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Thursday, February 9, 2017


I do not wish to reevaluate the Obama presidency, nor is it necessary for me to repeat here a selection of the hideous things Trump and his minions are trying to ram down our throats.  My attention is focused on evidence of popular opposition and information about what each of us can do to strengthen that opposition and keep it alive, at least until the mid-term elections.  That is the purpose of my Friday Lists, the third of which I shall assemble tomorrow, despite being here in Paris.

I. M. Flaud yesterday posted a fascinating report by a Mennonite Pastor of a visit to the office of Senator Pat Toomey of Pennsylvania.  Here is the report:

Just got back from a visit to Senator Pat Toomey's Johnstown office with 15 other Borough of State College & Penn State area people to talk about the immigration ban.
Here are my takeaways;
1. Everyone we spoke with was rattled. They have never experienced this much constant feedback. The phones haven't stopped since the Inauguration and they admitted they can't check voicemail because there is no pause to do so.
2. Letters are the only thing getting through at this point [Note: I've heard that postcards are better because they can impound letters for five weeks to check for contaminants]. Regional offices are a much better mail destination because the compile, sort, and send everything. DC mail is so backed up right now it takes twice as long to send things there.
3. Toomey's staff seem frustrated with Trump. They said his barrage of Executive Orders are not how government is supposed to work, and was what they hated during moments of the Obama era. One of them said, "we have a democratic system and process. Trump needs to stop behaving like a Monarch."
4. Our representatives are listening because people are raising their voices. This feels like no other political moment in recent time for them.
5. Toomey's staffers are far more empathetic than I assumed. Also far more technology illiterate (one asked me how to use twitter, and how we already knew about Toomey's published statement). They resonate that the immigration ban feels immoral and unAmerican.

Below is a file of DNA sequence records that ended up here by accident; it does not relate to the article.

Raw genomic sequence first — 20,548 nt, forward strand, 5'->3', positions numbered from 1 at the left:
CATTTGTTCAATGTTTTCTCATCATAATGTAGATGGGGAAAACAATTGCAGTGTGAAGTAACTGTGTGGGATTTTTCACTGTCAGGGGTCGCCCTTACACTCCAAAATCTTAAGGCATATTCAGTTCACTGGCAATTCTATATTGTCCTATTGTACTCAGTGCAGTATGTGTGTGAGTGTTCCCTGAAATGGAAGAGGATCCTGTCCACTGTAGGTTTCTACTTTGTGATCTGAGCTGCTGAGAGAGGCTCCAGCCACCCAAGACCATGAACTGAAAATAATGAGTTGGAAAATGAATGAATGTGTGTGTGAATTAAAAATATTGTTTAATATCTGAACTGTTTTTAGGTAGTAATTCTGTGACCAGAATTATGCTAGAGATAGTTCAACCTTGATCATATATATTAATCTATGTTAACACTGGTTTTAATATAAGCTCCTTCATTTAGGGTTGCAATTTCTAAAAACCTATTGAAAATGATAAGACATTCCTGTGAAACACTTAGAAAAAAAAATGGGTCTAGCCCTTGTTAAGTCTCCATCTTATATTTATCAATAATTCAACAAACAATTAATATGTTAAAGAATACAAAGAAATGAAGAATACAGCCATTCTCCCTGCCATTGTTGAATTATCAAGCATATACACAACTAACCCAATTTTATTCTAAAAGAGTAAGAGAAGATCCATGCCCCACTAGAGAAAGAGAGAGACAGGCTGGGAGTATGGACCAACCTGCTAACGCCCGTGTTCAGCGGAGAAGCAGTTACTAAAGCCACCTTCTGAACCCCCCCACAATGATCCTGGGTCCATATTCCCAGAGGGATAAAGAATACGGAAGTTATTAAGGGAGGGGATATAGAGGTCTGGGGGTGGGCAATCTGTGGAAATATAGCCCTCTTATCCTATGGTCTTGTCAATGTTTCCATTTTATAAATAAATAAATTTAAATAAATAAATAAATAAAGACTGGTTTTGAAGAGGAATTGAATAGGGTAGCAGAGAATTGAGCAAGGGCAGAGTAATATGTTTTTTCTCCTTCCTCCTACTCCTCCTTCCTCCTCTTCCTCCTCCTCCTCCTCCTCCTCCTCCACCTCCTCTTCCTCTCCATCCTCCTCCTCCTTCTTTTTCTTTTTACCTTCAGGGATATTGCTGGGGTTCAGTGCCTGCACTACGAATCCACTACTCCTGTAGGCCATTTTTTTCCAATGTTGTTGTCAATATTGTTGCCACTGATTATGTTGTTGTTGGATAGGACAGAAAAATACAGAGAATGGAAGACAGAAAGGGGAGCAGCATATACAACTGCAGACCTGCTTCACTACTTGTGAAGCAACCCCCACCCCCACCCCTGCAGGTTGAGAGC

6. Regional offices are not designed to handle this volume of unrest.
7. Personal stories matter. Tell the stories of people being impacted by arbitrary religious and ethnic legislation. Staffers want to know.
8. Don't stop. Do whatever small part you can do to keep raising your voice to your representatives. Not just this issue, but every way marginalized people are being (or will be) exploited under this President."

This is very good news, and judging from my inability to get through to the offices of Senators Burr and Tillis, I imagine it reflects the situation nation-wide.  Keep in mind that the people flooding and jamming the phones are almost certainly a tiny fraction of the constituency.  This battering on the doors of Senators and Representatives is clearly a cost and energy efficient way to have an effect.  We must somehow find the energy and commitment to keep it up for months, and then for years.  It is one of our best hopes of changing the direction of American politics.  Subtleties of argument and nuances of analysis are mostly irrelevant here.  Over time, the relentless barrage will have an effect, because it is like nothing people in politics have ever seen.